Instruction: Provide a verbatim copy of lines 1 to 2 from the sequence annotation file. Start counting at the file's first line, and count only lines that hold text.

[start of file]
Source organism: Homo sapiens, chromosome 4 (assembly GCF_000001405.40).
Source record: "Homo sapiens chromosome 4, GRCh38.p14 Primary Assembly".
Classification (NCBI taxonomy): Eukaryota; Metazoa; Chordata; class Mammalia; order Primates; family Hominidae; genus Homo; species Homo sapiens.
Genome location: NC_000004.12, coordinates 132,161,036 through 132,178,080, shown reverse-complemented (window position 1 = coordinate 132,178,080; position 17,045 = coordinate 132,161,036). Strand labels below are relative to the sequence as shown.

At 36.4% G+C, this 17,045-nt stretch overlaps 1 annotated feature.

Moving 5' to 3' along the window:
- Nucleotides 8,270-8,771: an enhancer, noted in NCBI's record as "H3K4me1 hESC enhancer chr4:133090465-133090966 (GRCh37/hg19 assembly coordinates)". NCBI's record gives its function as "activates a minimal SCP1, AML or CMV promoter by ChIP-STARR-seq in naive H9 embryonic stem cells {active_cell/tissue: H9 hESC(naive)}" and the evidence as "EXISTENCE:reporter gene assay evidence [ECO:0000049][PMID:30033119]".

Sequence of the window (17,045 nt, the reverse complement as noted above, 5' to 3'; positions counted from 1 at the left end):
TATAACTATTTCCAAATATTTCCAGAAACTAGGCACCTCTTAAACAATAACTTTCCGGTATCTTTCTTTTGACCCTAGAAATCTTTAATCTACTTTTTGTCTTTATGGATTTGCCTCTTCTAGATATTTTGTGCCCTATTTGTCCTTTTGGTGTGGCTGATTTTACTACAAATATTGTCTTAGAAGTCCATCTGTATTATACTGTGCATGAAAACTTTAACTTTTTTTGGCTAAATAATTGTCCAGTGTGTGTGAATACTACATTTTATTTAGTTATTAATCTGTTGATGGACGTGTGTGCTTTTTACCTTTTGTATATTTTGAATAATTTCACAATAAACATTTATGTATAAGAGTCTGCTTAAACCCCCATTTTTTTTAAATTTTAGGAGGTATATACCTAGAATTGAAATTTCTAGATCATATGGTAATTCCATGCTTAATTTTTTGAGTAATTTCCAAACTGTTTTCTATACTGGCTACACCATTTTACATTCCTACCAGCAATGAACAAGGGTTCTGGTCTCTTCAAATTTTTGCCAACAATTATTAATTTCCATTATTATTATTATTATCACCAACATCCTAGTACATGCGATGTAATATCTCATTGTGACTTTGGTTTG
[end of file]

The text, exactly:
Source organism: Homo sapiens, chromosome 4 (assembly GCF_000001405.40).
Source record: "Homo sapiens chromosome 4, GRCh38.p14 Primary Assembly".